Welcome to our latest fortnightly eBulletin, posted here on 4 April 2017. In this issue:
Elizabeth is Marketing Director for the Schools Division at Cambridge University Press, but her background isn’t publishing.
In a former life, Elizabeth had once been in charge of marketing incontinence pads. The company focused on soft messages around comfort and absorbency but, says Elizabeth: ‘Research we’d done showed that the main concern was that of odour – people were scared of smelling of wee’. She recommended that a harder-hitting message of eliminating odour was used instead, but had to work hard to persuade the company. But an ad was developed featuring someone in a lift/elevator no longer concerned about odour because of the product. Market share not only doubled at the time of the campaign, but stayed at that level, the very best indicator of success.
(See why sharing one of my favourite tips, ‘Don’t ‘we’ on your reader’, triggered this memory?)
This is a great example of what can happen when we clearly identify a direct and compelling message to grab the attention of the reader.
This conversation happened during an in-house Copywriting Workshop at Cambridge University Press last month. If you would like to take a leaf out of their book and bring a tailored version of this course to your office, just hit reply or email email@example.com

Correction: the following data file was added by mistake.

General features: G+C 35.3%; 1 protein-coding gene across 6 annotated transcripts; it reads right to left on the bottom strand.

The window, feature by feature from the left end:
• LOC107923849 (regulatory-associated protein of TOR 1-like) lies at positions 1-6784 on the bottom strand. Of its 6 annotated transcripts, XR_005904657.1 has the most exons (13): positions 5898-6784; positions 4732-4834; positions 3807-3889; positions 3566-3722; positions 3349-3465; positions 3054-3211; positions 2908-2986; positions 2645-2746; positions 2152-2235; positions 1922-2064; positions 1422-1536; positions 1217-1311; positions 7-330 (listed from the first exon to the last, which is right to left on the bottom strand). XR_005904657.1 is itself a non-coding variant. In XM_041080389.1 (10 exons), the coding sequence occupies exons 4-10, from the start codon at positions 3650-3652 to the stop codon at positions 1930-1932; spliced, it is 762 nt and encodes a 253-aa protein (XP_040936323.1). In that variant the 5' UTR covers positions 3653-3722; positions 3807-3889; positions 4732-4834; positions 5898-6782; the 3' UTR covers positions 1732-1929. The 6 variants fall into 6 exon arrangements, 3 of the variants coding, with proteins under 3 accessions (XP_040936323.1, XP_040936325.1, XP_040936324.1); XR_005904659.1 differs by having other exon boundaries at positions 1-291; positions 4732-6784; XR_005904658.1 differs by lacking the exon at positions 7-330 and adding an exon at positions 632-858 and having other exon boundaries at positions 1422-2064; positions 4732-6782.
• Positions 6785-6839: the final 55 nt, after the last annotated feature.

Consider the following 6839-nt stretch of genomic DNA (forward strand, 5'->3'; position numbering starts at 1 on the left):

Wiley Exchanges is described as ‘an online community designed to offer advice, ideas and collaboration opportunities for researchers, learners and professionals’.
This is an excellent example of a ‘typical’ post, an infographic to help researchers promote their articles which is dead easy to scan and absorb. Many of us already produce marketing checklists for our authors, but posts like this really improve the chances of authors realising they can and should be more involved.
This will definitely feature on future Academic Marketing Workshops! Will you be there?
Read 8 Simple Steps to Getting Your Work Noticed on the Wiley Exchanges site.
‘How do I improve open rates and engagement?’
‘What subject lines are likely to perform best?’
‘How personal/informal should I be?’
‘What changes are being brought in with the new data protection legislation and how will it affect me?’
‘What’s working for other companies like mine?’
These are probably the questions I hear most often from delegates on Email Marketing Workshops, as a result of which they are central to the content of the day. The course will run next in central London on Thursday 11 May. The date is guaranteed, would you like to join us?
The most effective marketing we can ever do capitalises on the simplest, obvious opportunities that present themselves to us without asking. The author with press contacts, with an influential Twitter profile, or a network of contacts perfectly matched to the publication. Or the book with contributions from all the best people working in a discipline worldwide.
This week’s tip is to ALWAYS remember to look at the product and the author for the easy opportunities which will also deliver the best ROI.
Our Impressive Marketing Plans on a Small Budget workshop is the place to be to help you spot the opportunities in your titles.